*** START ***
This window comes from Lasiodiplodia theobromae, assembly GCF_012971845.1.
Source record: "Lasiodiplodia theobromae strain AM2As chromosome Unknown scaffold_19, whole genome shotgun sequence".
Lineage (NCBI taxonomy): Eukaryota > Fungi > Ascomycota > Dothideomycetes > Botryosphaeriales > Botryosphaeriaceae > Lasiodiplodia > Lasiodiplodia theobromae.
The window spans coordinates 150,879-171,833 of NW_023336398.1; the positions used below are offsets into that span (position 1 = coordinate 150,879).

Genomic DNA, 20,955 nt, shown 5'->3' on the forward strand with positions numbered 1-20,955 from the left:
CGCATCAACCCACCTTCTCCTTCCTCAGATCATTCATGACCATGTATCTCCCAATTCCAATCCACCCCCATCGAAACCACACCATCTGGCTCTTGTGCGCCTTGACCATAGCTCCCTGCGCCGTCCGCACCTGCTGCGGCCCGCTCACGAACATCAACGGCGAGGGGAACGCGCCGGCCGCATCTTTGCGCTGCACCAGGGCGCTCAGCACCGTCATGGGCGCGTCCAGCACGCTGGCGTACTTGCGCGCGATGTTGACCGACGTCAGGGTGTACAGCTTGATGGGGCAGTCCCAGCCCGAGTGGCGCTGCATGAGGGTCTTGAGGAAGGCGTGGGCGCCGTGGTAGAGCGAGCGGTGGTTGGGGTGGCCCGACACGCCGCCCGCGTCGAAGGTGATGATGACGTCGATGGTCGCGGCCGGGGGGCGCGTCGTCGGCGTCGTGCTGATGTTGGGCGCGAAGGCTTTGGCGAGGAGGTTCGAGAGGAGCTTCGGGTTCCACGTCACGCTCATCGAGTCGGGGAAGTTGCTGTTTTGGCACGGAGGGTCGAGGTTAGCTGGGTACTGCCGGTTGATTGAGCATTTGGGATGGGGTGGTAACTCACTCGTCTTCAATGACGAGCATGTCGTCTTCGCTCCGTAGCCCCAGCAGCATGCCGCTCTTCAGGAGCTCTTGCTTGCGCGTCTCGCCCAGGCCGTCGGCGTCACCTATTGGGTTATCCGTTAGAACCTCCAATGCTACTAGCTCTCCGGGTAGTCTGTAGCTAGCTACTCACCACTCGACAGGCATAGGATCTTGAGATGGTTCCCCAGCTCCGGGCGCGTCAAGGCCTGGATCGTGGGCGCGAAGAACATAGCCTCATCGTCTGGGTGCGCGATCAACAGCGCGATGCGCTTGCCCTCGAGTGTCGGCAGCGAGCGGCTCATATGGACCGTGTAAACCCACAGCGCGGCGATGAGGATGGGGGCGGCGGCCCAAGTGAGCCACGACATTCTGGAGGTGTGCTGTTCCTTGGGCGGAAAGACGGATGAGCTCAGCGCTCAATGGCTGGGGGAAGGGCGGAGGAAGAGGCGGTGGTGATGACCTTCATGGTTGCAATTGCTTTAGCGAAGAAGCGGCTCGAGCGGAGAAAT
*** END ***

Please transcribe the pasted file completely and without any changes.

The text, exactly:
This window comes from Lasiodiplodia theobromae, assembly GCF_012971845.1.
Source record: "Lasiodiplodia theobromae strain AM2As chromosome Unknown scaffold_19, whole genome shotgun sequence".
Lineage (NCBI taxonomy): Eukaryota > Fungi > Ascomycota > Dothideomycetes > Botryosphaeriales > Botryosphaeriaceae > Lasiodiplodia > Lasiodiplodia theobromae.
The window spans coordinates 150,879-171,833 of NW_023336398.1; the positions used below are offsets into that span (position 1 = coordinate 150,879).

Genomic DNA, 20,955 nt, shown 5'->3' on the forward strand with positions numbered 1-20,955 from the left:
CGCATCAACCCACCTTCTCCTTCCTCAGATCATTCATGACCATGTATCTCCCAATTCCAATCCACCCCCATCGAAACCACACCATCTGGCTCTTGTGCGCCTTGACCATAGCTCCCTGCGCCGTCCGCACCTGCTGCGGCCCGCTCACGAACATCAACGGCGAGGGGAACGCGCCGGCCGCATCTTTGCGCTGCACCAGGGCGCTCAGCACCGTCATGGGCGCGTCCAGCACGCTGGCGTACTTGCGCGCGATGTTGACCGACGTCAGGGTGTACAGCTTGATGGGGCAGTCCCAGCCCGAGTGGCGCTGCATGAGGGTCTTGAGGAAGGCGTGGGCGCCGTGGTAGAGCGAGCGGTGGTTGGGGTGGCCCGACACGCCGCCCGCGTCGAAGGTGATGATGACGTCGATGGTCGCGGCCGGGGGGCGCGTCGTCGGCGTCGTGCTGATGTTGGGCGCGAAGGCTTTGGCGAGGAGGTTCGAGAGGAGCTTCGGGTTCCACGTCACGCTCATCGAGTCGGGGAAGTTGCTGTTTTGGCACGGAGGGTCGAGGTTAGCTGGGTACTGCCGGTTGATTGAGCATTTGGGATGGGGTGGTAACTCACTCGTCTTCAATGACGAGCATGTCGTCTTCGCTCCGTAGCCCCAGCAGCATGCCGCTCTTCAGGAGCTCTTGCTTGCGCGTCTCGCCCAGGCCGTCGGCGTCACCTATTGGGTTATCCGTTAGAACCTCCAATGCTACTAGCTCTCCGGGTAGTCTGTAGCTAGCTACTCACCACTCGACAGGCATAGGATCTTGAGATGGTTCCCCAGCTCCGGGCGCGTCAAGGCCTGGATCGTGGGCGCGAAGAACATAGCCTCATCGTCTGGGTGCGCGATCAACAGCGCGATGCGCTTGCCCTCGAGTGTCGGCAGCGAGCGGCTCATATGGACCGTGTAAACCCACAGCGCGGCGATGAGGATGGGGGCGGCGGCCCAAGTGAGCCACGACATTCTGGAGGTGTGCTGTTCCTTGGGCGGAAAGACGGATGAGCTCAGCGCTCAATGGCTGGGGGAAGGGCGGAGGAAGAGGCGGTGGTGATGACCTTCATGGTTGCAATTGCTTTAGCGAAGAAGCGGCTCGAGCGGAGAAAT